Thursday, December 25, 2014

Apple Product Placement


Dear Mr. Cook: 


So my Christmas gift for you (and for me, too!) is a brief excerpt from Chapter I of Cooperative Village. I am getting such a kick out of thinking about you reading it and trying to pronounce some of the Yiddishisms, however kookily improbable that scenario is. It's just funny. The whole situation. Me writing you every day after market close, and now even on a national holiday. 

So no set up needed other than Frances has just laundered her dead neighbor. She had her reasons.

Please enjoy the rhythm, I hope it makes you smile.

Merry and jolly,

Frances Madeson
View of Grand Street showing 26 years of cooperative development: Amalgamated Dwellings (1930) in the foreground with two of the Hillman Housing buildings (1947-50) behind it. One of the East River Housing towers (1953-56) in the background. Not far beyond the trees on the left out of frame is the Management Office where this fictional scene takes place. This is Grand Street on the Lower East Side of Manhattan.

[Excerpt from Chapter One, "The Gentle Cycle," Cooperative Village, A Novel by Frances Madeson, p. 18]

The day was so lovely I almost enjoyed running the
gauntlet of ancient neighbors inching their walkers forward
on the sidewalk outside the building. I even took a
moment to admire the tenacity with which they hauled
their decrepit, wasted selves onto the touring coach that
would speed them to Atlantic City for an action-packed
day of inserting nickels into one-armed bandits.

I especially admired the stooped crones who remained
unbowed by concerns of personal vanity and
who, like catfish, let the thick white hairs grow on their
chins and upper lips for all the world to behold. I was
glad we’d chosen this community and hoped that services,
such as free bus trips and moderately priced annual
luncheons at Kutscher’s in the Catskills would
still be available as we got older. I’d heard them talking
and already knew that “they give you so much at the all-you-
can-eat-buffet, they should call it the more-than-you-
can-ever-possibly-eat-at-one-sitting buffet,” and I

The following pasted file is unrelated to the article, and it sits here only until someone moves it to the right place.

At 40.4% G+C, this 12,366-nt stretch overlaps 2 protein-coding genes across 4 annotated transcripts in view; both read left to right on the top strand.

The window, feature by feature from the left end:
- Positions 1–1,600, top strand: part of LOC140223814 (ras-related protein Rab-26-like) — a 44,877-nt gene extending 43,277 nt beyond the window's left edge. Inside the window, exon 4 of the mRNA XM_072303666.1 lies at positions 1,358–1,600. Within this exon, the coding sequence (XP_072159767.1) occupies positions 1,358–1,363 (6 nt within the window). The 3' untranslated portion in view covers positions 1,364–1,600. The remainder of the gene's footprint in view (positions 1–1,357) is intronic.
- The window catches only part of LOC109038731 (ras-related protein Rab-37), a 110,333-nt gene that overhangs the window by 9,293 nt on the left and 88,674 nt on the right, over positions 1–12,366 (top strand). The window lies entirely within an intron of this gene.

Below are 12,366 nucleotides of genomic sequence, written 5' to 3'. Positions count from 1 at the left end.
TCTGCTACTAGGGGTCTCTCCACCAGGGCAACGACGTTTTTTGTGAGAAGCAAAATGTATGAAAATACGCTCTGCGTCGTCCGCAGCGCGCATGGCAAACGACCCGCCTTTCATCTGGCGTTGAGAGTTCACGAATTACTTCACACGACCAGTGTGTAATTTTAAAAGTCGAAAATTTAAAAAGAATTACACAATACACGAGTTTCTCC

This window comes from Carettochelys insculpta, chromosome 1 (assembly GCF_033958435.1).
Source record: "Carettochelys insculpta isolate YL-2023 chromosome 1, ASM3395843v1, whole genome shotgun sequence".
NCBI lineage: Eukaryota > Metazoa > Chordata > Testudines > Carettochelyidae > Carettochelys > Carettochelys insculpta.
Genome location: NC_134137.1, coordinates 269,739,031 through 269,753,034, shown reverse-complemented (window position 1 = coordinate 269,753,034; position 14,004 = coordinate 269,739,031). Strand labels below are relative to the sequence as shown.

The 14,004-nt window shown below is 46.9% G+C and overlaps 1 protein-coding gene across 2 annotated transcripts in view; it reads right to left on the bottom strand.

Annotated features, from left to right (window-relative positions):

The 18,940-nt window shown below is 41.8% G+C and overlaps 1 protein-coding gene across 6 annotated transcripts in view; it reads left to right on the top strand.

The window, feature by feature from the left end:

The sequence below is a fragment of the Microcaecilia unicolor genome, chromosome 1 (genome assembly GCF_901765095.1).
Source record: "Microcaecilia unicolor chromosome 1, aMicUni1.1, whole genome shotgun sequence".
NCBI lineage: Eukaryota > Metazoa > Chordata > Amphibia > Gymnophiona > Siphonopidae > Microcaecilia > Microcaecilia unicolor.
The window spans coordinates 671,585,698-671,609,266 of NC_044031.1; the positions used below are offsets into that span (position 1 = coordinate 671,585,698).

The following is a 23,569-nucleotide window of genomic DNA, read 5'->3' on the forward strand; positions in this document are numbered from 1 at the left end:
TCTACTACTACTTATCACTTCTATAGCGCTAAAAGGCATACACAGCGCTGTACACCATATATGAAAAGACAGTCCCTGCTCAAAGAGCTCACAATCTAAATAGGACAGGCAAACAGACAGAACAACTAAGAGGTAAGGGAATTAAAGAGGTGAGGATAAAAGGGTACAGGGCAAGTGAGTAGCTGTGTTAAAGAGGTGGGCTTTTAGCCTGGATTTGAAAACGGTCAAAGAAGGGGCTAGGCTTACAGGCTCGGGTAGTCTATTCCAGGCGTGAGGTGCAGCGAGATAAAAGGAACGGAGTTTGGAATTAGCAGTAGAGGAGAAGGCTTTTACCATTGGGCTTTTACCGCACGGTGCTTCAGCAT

looked forward to partaking of it someday. But everything
in its time.

Rivka-Leah, the experienced customer service associate
in the Management Office, who’s probably old
enough to retire but cannot relinquish the reins of
power, buzzed me in so I could wait my turn while she
dealt with several other Cooperators who’d arrived before
me.

“What’re you completely crazy? I’m not giving you a
receipt for your maintenance check. The canceled check
will be the receipt. We don’t do that.”

“But I had a problem one time before when I put the
check in the rent box, and you people said you never got
it and you charged me a late fee. A late fee! Writing the
maintenance check is one of the highlights of my month.
Do I look like I would ever be late with such an important
check?” The crowd, including me, shook its head as
one. No, certainly not.

Seeing the tide turning against her, Rivka-Leah had
to think fast. “Mr. Abrahamson, if I do it for you then I
have to do it for everyone and before you know it that’s
all I’m doing, sitting here on my tuchas all day long
making out receipts for rent checks.”

“Fine, then let it be on your head. And these people
are my witnesses. Don’t charge me no late fees. I got
witnesses.”

“Fine. Abi gezundt. Next!”

While the two other Cooperators in line argued heatedly
over who was next, I slipped ahead of them. After
all, I had a time constraint. I had to transfer my loads
from the washer to the dryers, though I wasn’t sure
about whether to dry Mrs. Plotsky or not. Maybe on low
heat?

“Hi Rivka-Leah. How are you this morning?”

“Thank God. What can I do for you?”

“I’m sad to say my neighbor Mrs. Plotsky died. I
found her dead in the laundry room.”

“Did she have a parking spot?”

“I don’t know. I doubt it. She was well into her
nineties.”

“This is important,” Rivka-Leah was wagging her
finger in my face. “’Cause if she had a spot, someone
else moves up on the list. Wait a minute, I’ll ask my
son-in-law. ISH-MA-EL,” she screamed into the hallway,
“Plotsky in the Y building. Did she have a parking
spot?”

“I told you never to call me that,” he screamed back.
“What’re you kidding? The woman’s in diapers, she don’t
drive no more.”

“Maybe a storage room?”

“Since when do I know from storage rooms? Ask
Fritzy, if you can find him.”

Franklin Delano “Fritzy” Mandelbaum was the new
wunderkind on the staff, hired right out of the Cornell
School of Hotel Management largely on the strength of
his honors thesis entitled, “Don’t Flatter Yourself: All
Living is Assisted.” He’d made a splash from day one,
riding his Vespa around the complex, his yarmulke securely
bobby-pinned to his fiery red curls, proactively
looking for problems to solve before they even became
problems. He was rarely spotted behind his desk.

“FRIT-ZY, Plotsky in Building Y. Did she have a storage
room?”

Luckily, he was in the office downloading tunes to
his iPod. His answer was also negative.

“No parking spot, no storage room, why’re you bothering
me with this? I don’t have enough to do? Her
fahkakte son moved in with her after they stapled his
kishkas, right?”

“Right.”

“Tell him. Abi gezundt. Next!”

While it didn’t feel great being dismissed by Rivka-
Leah like that, I realized she was, as I once had been, a
very busy woman who had a lot of demands on her time,
and I respected the fact that she had many details to
manage. I moved along, taking some comfort in the fact
that I’d done the responsible, if not wholly appreciated,
thing and had been a good Cooperator.

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